From our orbital- absolute
magnitude distribution model, we can easily compute the expected density
in the various regions of the sky, as well as their apparent
magnitude and rates of motion.
|The sky density of NEOs with
absolute magnitude H<18 and apparent magnitude V<17.5.
The colors indicate the expected number of detections in each 10x10 degree
Coordinates are in ecliptic latitude and longitude. Opposition is at (0,0), while the position of the Sun is at (-180,0) and (180,0). Notice that the NEO density has a local maximum near opposition, but the absolute maximum density occurs near the position of the Sun. Unfortunately, we cannot easily take advantage of this latter maximum, because ground based surveys have difficulty observing close to the Sun.
Using this NEO density chart, we can investigate which survey strategies are capable of finding the largest number of NEOs.
The current NEO discovery record
is dominated by the LINEAR
survey. To evaluate their prospects for future NEO discoveries, we
have developed a software simulator that mimics LINEAR's methods and properties.
|An example of LINEAR's monthly sky coverage (from their website). Using this kind of information, we have defined the sky coverage for our LINEAR survey simulator. Our analysis of the discoveries reported by LINEAR suggested that LINEAR's limiting magnitude is, on average, V=18.5. Our survey simulator modeled this by assuming 100% discovery efficiency up to V=17.75, and a linear drop to 0% efficiency at V=19.25. We also adopted LINEAR's typical minimum rate of motion for NEO discoveries of 0.3deg/day.|
Our survey simulator does a remarkably good job at reproducing the performance of the LINEAR survey. We have tested our results in two ways:
TEST # 1:
|273 NEOs with H<18 were known before January 1st, 1999, the appoximate date LINEAR began its search for NEOs. Starting from that date, LINEAR discovered 176 new H<18 NEOs over the next 2 years. Our survey simulator takes 2.3 years to increase the number of detected objects from 273 to 449, nearly the same amount of time.|
|Our survey simulator does a good job at reproducing the orbital and absolute magnitude distribution of the 469 NEOs with H<18 which were discovered as of March 15, 2001. In this figure, the solid line represents the (a,e,i,H) distribution of NEOs according to our model. The points with (1 sigma) error bars give the distribution of the NEOs detected by our survey simulator over several different runs.The dotted line represents the distribution of the NEOs with H<18 discovered as of 15 March 2001.|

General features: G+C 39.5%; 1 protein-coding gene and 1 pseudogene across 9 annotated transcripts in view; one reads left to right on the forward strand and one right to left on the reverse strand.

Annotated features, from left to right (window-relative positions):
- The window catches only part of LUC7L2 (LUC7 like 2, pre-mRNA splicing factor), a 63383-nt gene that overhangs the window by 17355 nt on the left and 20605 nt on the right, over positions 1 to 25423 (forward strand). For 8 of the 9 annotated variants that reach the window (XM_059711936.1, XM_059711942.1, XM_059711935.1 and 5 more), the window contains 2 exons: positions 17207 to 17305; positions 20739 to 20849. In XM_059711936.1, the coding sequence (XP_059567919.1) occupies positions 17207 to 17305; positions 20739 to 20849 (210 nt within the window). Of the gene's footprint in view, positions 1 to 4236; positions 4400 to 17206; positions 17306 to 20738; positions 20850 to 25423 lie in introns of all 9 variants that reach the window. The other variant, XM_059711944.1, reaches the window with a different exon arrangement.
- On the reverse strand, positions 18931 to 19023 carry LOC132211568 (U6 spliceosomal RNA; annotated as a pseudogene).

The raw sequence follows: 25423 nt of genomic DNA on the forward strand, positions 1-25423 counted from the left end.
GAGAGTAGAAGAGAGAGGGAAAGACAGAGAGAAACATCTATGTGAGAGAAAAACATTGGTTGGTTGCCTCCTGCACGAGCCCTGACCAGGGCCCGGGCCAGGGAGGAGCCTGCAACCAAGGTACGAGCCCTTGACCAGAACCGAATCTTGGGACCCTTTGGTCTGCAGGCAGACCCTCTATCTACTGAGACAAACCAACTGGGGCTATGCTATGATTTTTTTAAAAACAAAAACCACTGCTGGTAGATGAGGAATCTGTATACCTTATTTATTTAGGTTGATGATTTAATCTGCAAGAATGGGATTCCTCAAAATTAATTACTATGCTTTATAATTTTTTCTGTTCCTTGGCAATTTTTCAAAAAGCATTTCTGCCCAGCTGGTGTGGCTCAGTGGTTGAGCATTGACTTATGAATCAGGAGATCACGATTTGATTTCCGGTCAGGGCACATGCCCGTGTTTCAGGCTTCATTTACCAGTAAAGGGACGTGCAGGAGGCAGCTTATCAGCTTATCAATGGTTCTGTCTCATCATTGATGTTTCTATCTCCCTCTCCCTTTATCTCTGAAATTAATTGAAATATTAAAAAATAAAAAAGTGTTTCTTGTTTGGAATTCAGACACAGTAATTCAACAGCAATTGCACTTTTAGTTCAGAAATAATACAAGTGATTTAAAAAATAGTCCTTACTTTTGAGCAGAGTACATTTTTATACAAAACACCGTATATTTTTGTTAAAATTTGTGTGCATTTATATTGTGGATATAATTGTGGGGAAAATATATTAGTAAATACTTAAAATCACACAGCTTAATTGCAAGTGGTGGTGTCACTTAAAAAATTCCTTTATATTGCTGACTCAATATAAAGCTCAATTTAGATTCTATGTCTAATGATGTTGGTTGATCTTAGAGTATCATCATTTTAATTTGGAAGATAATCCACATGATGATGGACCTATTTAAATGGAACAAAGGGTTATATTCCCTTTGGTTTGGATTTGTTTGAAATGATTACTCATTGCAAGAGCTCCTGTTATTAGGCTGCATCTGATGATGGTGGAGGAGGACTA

Using our survey simulator we can investigate what
are the prospects for achieving the Spaceguard goal of discovering
90% of the NEOs with H<18 within the next 6 years. Unfortunately,
our predictions are quite discouraging:
|The expected observational completeness of the H<18 NEO population during the next 6 years due to the LINEAR survey (cyan curve). The magenta and the green curves show how the situation would be improved if LINEAR's limiting magnitude were pushed to 21.5 and 24.0 respectively, with the same monthly sky coverage. The red curve shows the ideal case of a survey covering the entire sky visible at night, up to a limiting magnitude V=24. It is unclear how the proposed LSST survey will approach this ideal limit.|
As illustrated by the above figure (compare the V=21.5 and V=24 curves), increasing the limiting magnitude too much is useless unless the sky coverage is also increased to include regions of the sky close to the Sun. In fact, for a survey searching at opposition, pushing the limiting magnitude to higher values is equivalent to pushing out the distance where H<18 NEOs can be detected. However this does not help because, according to our model, most (85%) of the NEOs have aphelion distances smaller than 4.5 AU.
The situation is even more discouraging if one wishes
to extend the Survey goal to the NEOs (or PHOs)
with H<20.5 (i.e., the bodies capable of producing 1,000 megaton
impact energies when striking the Earth). In this case, it would be necessary
to have a LINEAR-like system with limiting magnitude of at leastV=24,
in order to achieve ~90% completeness within the next 6 years.
|The expected observational completeness of the Potentially Hazardous Objects with H<20.5 during the next 6 years due to the LINEAR survey (cyan curve). The magenta and the green curves show how the situation would be improved if LINEAR's limiting magnitude were pushed to 21.5 and 24.0 respectively, with the same monthly sky coverage. The red curve shows the ideal case of a survey covering the entire sky visible at night, up to a limiting magnitude V=24.|